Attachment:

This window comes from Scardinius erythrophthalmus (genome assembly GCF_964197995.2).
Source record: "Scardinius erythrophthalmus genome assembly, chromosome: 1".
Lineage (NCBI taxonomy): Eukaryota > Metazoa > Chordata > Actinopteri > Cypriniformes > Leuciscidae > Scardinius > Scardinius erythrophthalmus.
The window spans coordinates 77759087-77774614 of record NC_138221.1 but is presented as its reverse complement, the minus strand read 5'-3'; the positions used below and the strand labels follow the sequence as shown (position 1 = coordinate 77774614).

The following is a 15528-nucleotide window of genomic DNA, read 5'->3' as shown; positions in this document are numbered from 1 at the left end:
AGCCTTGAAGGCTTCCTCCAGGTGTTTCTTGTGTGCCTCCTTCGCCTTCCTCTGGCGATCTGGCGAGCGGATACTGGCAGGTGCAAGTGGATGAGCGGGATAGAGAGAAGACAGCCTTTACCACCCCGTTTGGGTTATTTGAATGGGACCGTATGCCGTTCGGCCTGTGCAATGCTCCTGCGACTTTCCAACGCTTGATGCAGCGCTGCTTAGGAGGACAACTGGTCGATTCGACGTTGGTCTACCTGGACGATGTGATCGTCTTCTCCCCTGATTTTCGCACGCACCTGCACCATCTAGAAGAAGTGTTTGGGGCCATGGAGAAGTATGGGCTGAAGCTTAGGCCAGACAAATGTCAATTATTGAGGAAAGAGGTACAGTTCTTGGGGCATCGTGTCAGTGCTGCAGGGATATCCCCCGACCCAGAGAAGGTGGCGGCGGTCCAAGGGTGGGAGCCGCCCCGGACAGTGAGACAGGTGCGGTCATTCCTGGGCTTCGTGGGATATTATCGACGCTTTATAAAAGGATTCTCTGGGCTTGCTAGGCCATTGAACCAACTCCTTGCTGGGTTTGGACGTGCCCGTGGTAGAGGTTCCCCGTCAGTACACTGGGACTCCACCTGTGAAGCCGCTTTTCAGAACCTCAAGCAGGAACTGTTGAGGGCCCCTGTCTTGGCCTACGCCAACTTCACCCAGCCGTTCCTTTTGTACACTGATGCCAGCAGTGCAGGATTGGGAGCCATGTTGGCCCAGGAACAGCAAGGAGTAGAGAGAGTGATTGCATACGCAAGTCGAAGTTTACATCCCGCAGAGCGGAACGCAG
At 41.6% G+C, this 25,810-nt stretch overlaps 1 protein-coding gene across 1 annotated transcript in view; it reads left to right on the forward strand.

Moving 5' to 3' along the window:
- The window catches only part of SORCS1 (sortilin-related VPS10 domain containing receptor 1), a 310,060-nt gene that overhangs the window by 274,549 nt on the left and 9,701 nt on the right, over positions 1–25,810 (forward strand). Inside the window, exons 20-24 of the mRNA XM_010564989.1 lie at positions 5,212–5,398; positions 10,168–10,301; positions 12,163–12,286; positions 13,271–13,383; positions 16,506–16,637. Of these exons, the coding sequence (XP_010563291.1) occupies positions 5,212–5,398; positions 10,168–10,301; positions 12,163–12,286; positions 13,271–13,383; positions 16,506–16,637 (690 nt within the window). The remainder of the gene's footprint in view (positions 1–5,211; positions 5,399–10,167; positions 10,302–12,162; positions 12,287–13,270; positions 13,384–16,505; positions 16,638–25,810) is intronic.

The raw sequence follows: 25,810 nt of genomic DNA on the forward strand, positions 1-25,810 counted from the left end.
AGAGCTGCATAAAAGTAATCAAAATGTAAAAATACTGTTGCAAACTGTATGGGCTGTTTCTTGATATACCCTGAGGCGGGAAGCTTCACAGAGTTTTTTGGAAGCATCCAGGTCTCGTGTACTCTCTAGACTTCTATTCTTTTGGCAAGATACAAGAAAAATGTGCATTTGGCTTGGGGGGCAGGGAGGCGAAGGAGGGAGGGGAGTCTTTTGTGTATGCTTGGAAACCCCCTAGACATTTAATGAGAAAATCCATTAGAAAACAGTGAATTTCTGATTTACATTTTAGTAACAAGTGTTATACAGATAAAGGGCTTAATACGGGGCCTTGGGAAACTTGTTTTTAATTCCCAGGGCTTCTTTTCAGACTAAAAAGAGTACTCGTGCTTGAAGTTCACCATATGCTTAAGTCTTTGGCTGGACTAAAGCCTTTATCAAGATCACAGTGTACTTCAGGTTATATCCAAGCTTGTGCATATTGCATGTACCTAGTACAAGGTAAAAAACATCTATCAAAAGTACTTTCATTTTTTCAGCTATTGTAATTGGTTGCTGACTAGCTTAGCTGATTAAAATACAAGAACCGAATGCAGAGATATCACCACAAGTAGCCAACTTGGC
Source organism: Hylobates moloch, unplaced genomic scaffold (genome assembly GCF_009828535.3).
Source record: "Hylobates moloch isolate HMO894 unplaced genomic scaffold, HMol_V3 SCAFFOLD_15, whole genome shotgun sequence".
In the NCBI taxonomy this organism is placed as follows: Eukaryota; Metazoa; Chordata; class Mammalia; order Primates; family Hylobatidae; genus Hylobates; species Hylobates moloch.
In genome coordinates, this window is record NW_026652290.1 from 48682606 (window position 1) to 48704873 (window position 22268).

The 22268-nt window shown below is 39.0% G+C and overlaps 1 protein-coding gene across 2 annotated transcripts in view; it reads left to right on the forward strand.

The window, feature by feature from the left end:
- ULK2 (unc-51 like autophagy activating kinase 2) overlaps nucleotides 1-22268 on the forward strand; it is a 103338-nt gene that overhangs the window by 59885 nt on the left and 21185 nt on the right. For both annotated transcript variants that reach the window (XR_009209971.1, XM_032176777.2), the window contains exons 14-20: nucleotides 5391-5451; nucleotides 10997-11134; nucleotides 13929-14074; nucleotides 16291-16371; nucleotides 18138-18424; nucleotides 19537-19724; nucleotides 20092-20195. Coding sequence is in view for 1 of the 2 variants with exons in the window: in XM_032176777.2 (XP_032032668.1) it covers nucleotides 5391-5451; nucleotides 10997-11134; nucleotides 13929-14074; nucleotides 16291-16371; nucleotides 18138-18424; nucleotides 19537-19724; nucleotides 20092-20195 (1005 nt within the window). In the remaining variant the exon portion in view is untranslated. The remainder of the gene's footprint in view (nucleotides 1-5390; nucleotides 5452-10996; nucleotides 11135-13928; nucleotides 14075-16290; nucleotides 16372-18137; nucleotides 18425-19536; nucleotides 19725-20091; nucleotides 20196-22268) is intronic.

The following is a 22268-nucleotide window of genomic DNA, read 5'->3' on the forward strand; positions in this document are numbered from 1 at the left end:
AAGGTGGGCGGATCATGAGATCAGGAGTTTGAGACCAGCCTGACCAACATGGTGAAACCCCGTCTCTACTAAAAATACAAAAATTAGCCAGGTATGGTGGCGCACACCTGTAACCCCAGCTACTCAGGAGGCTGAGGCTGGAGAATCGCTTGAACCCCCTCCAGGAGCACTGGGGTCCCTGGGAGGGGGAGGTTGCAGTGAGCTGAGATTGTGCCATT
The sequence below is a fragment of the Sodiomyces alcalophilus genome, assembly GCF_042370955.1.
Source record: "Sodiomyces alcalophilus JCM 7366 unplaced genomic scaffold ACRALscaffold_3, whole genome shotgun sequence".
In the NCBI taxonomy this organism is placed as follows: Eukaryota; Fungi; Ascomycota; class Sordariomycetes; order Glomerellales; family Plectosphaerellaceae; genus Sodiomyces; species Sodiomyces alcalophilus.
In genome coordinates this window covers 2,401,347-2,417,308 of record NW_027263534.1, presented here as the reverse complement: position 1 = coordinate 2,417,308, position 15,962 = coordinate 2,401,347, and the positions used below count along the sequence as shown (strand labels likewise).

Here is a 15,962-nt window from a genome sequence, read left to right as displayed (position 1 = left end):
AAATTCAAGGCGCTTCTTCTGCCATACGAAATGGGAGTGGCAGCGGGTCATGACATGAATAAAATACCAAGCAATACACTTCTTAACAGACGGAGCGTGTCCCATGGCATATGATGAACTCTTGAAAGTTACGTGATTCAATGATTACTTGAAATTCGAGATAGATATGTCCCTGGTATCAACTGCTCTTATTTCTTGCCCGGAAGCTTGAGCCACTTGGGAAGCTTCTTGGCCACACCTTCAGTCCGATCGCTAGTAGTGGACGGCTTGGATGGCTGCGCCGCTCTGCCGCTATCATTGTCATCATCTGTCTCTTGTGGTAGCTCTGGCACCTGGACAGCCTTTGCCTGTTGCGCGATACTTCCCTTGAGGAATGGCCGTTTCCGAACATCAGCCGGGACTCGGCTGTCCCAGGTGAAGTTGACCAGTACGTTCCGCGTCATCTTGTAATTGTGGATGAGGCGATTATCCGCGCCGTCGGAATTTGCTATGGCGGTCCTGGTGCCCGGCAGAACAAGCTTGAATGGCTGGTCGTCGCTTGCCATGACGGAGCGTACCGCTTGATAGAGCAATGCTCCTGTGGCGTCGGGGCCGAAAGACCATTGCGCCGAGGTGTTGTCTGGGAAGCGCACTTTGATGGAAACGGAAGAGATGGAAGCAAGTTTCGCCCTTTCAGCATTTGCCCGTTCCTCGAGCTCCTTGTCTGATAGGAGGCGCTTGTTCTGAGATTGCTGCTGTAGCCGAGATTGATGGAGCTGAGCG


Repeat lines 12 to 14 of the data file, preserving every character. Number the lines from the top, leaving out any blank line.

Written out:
Source organism: Hylobates moloch, unplaced genomic scaffold (genome assembly GCF_009828535.3).
Source record: "Hylobates moloch isolate HMO894 unplaced genomic scaffold, HMol_V3 SCAFFOLD_15, whole genome shotgun sequence".
In the NCBI taxonomy this organism is placed as follows: Eukaryota; Metazoa; Chordata; class Mammalia; order Primates; family Hylobatidae; genus Hylobates; species Hylobates moloch.